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Foreign direct investment (FDI) as an attractive option for companies

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MIMS, Mumbai

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  1. Introduction
  2. Market imperfections
  3. Market internalisation
    1. Coase's view
    2. Buckley and Casson's view
  4. Location specific advantages
    1. Labor costs
    2. Marketing factors
    3. Trade barriers
    4. Government policy
  5. The product life cycle theory
  6. The eclectic theory
  7. Conclusion

Companies choose to venture into international markets since they want to maximize returns for their shareholders. Entry in foreign markets could prove to be a risky proposition. Foreign direct investment has many benefits. It enables the parent company to establish its operations in foreign country either through a subsidiary or forming the joint venture with a local partner.

What influences the companies to invest their capital in a foreign country? The production could be exported which is far less risky and it does not involve the trouble or expense of setting up and managing operations in a foreign country. If transportation costs are too high then the firm could license it products or sell technology and/or brands to an overseas firm which knows the territory well. As Root (1978) observes any theory of FDI must answer the question as to why firms invest directly and can they then compete successfully with local firms and why do they enter the market through FDI and not through licensing or exporting.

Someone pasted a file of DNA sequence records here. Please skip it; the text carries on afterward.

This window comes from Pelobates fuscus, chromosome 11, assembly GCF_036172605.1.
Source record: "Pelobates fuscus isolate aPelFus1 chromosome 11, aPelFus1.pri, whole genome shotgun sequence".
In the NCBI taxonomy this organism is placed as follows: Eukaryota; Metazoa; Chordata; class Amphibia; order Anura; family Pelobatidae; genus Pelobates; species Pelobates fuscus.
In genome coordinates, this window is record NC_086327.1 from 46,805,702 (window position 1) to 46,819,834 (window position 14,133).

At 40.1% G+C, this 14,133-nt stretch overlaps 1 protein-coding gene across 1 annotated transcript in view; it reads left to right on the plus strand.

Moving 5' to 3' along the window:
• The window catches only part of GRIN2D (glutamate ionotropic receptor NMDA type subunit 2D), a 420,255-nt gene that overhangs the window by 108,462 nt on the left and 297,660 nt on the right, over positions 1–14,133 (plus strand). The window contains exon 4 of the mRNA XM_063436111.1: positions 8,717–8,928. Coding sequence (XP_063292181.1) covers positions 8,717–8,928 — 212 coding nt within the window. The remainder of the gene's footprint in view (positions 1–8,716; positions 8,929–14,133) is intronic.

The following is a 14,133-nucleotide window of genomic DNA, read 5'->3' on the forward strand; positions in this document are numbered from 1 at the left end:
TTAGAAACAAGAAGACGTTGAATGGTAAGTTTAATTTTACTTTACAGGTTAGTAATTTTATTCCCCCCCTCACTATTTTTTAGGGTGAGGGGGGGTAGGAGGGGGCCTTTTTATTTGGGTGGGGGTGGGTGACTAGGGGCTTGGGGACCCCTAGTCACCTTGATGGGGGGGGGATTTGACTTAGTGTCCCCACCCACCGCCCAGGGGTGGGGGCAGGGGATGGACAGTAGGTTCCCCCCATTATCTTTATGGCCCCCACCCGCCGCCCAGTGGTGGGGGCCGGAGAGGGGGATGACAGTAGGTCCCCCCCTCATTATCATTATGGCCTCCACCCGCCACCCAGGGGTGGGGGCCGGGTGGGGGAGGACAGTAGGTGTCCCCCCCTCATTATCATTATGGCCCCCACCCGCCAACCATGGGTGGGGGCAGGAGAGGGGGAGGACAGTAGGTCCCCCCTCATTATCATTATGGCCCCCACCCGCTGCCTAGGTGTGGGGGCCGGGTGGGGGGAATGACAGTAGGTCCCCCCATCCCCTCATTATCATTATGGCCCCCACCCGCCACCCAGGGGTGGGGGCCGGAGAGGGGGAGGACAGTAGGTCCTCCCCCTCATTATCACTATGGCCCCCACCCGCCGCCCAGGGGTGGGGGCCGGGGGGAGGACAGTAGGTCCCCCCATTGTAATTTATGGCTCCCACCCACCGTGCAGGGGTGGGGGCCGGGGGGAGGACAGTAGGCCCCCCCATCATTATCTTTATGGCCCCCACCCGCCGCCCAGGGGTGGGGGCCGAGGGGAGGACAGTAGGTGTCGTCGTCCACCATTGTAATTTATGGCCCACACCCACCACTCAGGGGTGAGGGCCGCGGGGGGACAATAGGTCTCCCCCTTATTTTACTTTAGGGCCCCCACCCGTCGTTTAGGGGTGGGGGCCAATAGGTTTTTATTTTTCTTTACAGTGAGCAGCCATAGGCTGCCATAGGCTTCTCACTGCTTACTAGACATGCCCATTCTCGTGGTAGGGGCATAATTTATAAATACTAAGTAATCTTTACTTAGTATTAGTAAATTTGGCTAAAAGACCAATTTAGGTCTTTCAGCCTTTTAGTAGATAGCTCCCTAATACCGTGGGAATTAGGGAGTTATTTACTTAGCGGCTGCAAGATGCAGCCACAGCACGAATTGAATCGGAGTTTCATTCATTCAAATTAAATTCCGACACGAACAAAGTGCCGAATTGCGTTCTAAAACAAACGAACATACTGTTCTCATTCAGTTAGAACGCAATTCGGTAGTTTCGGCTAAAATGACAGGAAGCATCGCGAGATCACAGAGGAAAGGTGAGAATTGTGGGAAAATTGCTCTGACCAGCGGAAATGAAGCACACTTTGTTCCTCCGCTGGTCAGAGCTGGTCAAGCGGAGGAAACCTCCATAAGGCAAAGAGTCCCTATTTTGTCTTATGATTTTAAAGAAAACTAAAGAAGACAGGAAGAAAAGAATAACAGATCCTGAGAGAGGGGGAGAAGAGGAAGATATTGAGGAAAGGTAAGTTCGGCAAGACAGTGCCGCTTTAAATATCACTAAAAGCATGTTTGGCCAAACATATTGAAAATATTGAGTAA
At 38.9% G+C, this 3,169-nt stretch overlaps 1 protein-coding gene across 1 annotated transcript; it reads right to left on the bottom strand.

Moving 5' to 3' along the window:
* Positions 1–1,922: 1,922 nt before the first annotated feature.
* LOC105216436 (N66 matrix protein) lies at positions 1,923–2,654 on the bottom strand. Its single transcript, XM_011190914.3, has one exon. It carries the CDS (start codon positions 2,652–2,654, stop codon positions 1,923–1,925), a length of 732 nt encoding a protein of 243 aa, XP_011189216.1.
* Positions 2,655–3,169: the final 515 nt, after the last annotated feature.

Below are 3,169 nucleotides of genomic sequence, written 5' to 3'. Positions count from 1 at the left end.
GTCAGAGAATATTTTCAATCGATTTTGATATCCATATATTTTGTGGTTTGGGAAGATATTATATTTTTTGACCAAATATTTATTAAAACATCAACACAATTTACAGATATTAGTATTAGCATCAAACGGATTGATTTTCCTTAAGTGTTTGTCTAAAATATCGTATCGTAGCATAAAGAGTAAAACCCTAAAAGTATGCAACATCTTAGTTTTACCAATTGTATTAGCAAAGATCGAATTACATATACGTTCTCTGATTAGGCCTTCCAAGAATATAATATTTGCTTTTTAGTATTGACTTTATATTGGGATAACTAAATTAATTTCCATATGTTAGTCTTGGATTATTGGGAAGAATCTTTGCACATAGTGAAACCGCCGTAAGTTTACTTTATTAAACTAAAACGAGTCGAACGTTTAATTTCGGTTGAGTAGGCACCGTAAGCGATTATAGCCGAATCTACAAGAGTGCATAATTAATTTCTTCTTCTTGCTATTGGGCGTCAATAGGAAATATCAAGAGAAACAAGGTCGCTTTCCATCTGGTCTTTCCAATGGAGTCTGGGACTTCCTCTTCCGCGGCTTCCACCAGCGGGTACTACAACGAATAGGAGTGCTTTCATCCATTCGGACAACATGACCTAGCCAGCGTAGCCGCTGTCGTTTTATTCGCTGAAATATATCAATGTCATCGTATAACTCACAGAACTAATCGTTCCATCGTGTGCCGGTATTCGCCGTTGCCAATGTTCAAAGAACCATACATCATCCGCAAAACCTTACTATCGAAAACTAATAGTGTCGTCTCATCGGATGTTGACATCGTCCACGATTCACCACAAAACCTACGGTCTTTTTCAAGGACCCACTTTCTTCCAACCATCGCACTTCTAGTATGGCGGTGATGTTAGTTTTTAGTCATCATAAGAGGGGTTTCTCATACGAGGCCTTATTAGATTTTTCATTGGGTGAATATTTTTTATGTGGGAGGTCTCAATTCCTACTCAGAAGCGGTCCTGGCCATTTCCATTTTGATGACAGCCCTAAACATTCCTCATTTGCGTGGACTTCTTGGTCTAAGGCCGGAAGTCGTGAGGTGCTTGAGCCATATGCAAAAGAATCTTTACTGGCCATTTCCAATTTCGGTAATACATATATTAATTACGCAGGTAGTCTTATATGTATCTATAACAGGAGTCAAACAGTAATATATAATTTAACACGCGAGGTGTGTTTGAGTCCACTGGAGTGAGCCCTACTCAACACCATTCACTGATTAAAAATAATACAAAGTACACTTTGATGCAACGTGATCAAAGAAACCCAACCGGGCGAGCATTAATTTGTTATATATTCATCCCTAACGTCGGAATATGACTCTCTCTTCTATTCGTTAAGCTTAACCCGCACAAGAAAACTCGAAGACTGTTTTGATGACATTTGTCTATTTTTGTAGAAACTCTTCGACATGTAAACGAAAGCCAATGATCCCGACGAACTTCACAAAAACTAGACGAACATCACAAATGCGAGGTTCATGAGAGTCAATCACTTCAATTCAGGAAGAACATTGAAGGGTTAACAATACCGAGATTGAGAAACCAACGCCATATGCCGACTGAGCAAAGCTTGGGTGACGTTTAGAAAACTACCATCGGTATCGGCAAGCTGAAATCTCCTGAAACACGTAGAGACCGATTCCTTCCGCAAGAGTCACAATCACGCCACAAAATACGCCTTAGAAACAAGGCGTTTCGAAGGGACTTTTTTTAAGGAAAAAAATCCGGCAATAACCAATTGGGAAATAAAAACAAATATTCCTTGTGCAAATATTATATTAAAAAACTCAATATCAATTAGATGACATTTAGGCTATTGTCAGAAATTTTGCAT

[...] Buckley and Casson (1976) developed this into an explanation of multinational activity, arguing that the influence of market imperfections as a causative factor for leading to internalisation. The incentive to internalise depends on four key groups of factors: Industry specific factors, for example, economies of scale and external market structure. Region specific factors, for example, geographical distance and cultural differences. Nation specific factors, such as political and fiscal conditions. If the multinational internalises then it may realise valuable cost savings and Giddy (1976b) says that such economies might arise through bypassing: imperfect markets for the firm's resources, outputs and government barriers to entry. [...]

[...] Overall, it is necessary for the multinational to have at least one some firm-specific advantage the source of market imperfection giving it an edge over domestic producers. Michalet and Chevalier (1985) cited over thirty reasons given by French multinationals for undertaking FDI, however most of the reasons cited related to some form of market imperfection. The firm must also be able to transfer any advantages it has in the market over borders and into foreign countries so that it can exploit them. [...]

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